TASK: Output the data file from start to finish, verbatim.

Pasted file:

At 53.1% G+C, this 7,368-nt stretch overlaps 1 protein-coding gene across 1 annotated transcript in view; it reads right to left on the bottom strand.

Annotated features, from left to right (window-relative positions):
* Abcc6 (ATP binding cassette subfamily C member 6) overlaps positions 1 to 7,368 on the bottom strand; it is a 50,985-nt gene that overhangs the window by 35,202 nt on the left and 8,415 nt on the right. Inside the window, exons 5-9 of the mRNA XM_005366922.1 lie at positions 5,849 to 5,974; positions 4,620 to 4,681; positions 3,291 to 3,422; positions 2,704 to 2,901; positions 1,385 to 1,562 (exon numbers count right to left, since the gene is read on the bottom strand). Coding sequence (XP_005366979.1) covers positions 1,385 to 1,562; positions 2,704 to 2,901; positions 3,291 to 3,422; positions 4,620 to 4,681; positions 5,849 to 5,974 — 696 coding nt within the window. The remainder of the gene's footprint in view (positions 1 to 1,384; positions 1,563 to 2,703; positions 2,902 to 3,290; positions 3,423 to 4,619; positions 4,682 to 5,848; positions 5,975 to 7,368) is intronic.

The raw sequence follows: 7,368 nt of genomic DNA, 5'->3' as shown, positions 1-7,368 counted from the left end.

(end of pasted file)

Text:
At 53.1% G+C, this 7,368-nt stretch overlaps 1 protein-coding gene across 1 annotated transcript in view; it reads right to left on the bottom strand.

Annotated features, from left to right (window-relative positions):
* Abcc6 (ATP binding cassette subfamily C member 6) overlaps positions 1 to 7,368 on the bottom strand; it is a 50,985-nt gene that overhangs the window by 35,202 nt on the left and 8,415 nt on the right. Inside the window, exons 5-9 of the mRNA XM_005366922.1 lie at positions 5,849 to 5,974; positions 4,620 to 4,681; positions 3,291 to 3,422; positions 2,704 to 2,901; positions 1,385 to 1,562 (exon numbers count right to left, since the gene is read on the bottom strand). Coding sequence (XP_005366979.1) covers positions 1,385 to 1,562; positions 2,704 to 2,901; positions 3,291 to 3,422; positions 4,620 to 4,681; positions 5,849 to 5,974 — 696 coding nt within the window. The remainder of the gene's footprint in view (positions 1 to 1,384; positions 1,563 to 2,703; positions 2,902 to 3,290; positions 3,423 to 4,619; positions 4,682 to 5,848; positions 5,975 to 7,368) is intronic.

The raw sequence follows: 7,368 nt of genomic DNA, 5'->3' as shown, positions 1-7,368 counted from the left end.